Current Mortgage Rates Roundup for May 15, 2015

Following yesterday’s rally in the bond market, mortgage rates continued moving lower on Friday. Weaker-than-expected domestic economic data and stabilization of European government bonds were the main driver behind the decrease in mortgage rates today. Still, it looks uncertain, whether the last two days of improvements are signaling a bit of consolidation for mortgage rates, or it’s just a temporary break and they will eventually grind higher. As pricing on mortgage bonds improved today, a number of lenders repriced their rate sheets with lower mortgage rates compared to those sheets they released earlier this week. And those lenders, who haven’t passed along all the gains yet, may revisit their sheets on Monday morning, so borrowers could benefit if they act quickly.

On Friday, the yield on the benchmark 10-year treasury note fell to 2.15% from yesterday’s 2.24%. European government bonds have stabilized as well, helping a change in market sentiment. Looking at today’s domestic economic data, we received some disappointing reports, with all of them weaker than anticipated, showing no signs of a rebound.

Current Mortgage Rates Roundup for May 15, 2015

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Weakness in the manufacturing sector persisted in May, as the Empire State Manufacturing Index ticked up to 3.1 from April’s -1.2, the New York Fed reported on Friday. This is a disappointing reading, which missed the consensus expectation of 5.

On the other hand, U.S. industrial production production declined a seasonally adjusted 0.3% in April, suggesting a weak global demand. Economists had forecast a reading of no growth. This is the fifth straight month that U.S. industrical output is on a downward trajectory. Capacity utilization was down as well in April, coming in at 78.2%, showing a 0.2% decrease compared to March’s data. This figure is also worse than the expectation of a 0.2% increase.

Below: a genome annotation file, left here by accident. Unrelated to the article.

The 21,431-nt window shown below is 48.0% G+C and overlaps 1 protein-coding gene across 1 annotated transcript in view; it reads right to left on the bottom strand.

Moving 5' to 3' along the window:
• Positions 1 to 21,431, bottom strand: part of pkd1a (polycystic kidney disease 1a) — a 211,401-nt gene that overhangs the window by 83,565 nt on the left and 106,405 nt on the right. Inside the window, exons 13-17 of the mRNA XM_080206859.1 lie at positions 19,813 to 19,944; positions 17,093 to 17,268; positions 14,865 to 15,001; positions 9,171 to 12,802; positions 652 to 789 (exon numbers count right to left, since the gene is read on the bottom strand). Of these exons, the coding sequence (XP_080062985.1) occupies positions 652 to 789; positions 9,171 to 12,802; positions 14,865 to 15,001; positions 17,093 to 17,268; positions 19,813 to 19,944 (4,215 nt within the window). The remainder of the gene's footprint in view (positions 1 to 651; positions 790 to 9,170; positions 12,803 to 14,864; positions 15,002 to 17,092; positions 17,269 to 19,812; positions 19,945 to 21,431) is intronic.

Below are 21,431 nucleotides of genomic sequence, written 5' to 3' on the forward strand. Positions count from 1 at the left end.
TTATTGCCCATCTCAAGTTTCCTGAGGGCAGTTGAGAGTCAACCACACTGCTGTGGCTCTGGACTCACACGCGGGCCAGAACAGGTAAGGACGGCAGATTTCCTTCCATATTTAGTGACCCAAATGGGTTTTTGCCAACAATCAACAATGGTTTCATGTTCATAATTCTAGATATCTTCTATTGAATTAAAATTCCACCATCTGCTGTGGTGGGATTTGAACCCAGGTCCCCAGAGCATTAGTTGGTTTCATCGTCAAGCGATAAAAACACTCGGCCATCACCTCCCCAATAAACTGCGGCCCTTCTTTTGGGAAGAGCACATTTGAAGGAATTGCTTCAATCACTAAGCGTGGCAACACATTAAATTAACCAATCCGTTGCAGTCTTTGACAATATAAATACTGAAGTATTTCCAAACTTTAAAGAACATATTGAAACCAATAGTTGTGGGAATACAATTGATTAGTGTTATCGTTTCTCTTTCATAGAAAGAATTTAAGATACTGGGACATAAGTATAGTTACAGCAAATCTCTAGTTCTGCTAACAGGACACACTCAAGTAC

Consumer sentiment fell in May to a seven-month low, according to a survey released on Friday. The preliminary reading from the University of Michigan showed, that the index on consumer sentiment dropped to 88.6 in May, a sharp decline compared to April’s final reading of 95.9. The consensus expectation was for a reading of 96.

All these economic reports showing weakness, which don’t support the Fed’s plans for a rate hike. The organization said before, that they are determinted to hike rates this year, but the exact timing depends on what the incoming economic data shows. Yesterday, former Fed Vice Chairman Donald Kohn said in a note to Potomac Research clients that the possibility of a June rate hike is now off the table, and an increase in short-term interest between September and December is more likely at this point.

Back on Thursday, Freddie Mac released its weekly national mortgage survey, which saw the average rate on the 30-year fixed mortgage edging up to 3.80% this week from 3.85% in the previous week. The current figure is now very close to this year’s highest one (3.86%), recorded back in March. According to the survey, the 15-year fixed mortgage averaged a rate of 3.07%, translating to 5 basis points increase compared to the prior week’s data. This marks the third consecutive week that mortgage interest rates are on an upward path.

With regards to current mortgage rates, it may look like that the upward trend, that we have seen earlier this week, is shifting, but this can evaporate quickly. Nevertheless, the latest reports about the economy are rather disappointing, so there’s a chance that the envionment for mortgage rates remain favourable for now.

Top American lenders updated their loan information for Friday, including Chase (NYSE:JPM), where the 30-year fixed home loan currently hovers at a rate of 3.750%. The 15-year fixed home purchase loan is up for grabs at 3.125%. Heading over to the lender’s refinance loan options, the standard 30-year refi mortgage can be had for as low as 4.000%. Those favoring the shorter-term, 15-year FRM, will see it coming out at 3.250% interest cost this Friday.

At California-based major lender, Wells Fargo (NYSE:WFC), the 30-year conventional home loan is available today at a rate of 4.000%, a decrease of 0.125% compared to yesterday’s data. The 15-year FRM can be obtained at a lower rate as well, in the form of 3.250%. In case of home refinancing options, the bank offers the 30-year fixed mortgage at a rate of 4.125%. Borrowers, who prefer to take on the 15-year home refinance loan, will encounter a lower interest rate today (3.250%).

Under Citi Mortgage’s (NYSE:C) mortgage loan program, the 30-year fixed home loan is now advertised at a rate of 3.625%. The 15-year version of the lender’s home loan remained steady at 3.000%, according to our observations. As far as refinancing options are concerned, Citi Mortgage’s 30-year FRM starts at a rate of 3.875% this Friday, while the popular 15-year fixed counterpart can be locked in for as low as 3.250%.

The above mentioned interest rates are subject to change and are not guaranteed. In order to search for live mortgage rate quotes from some of the top U.S. lenders, please click on the link below. To calculate your monthly mortgage payment, feel free to use our featured mortgage calculator.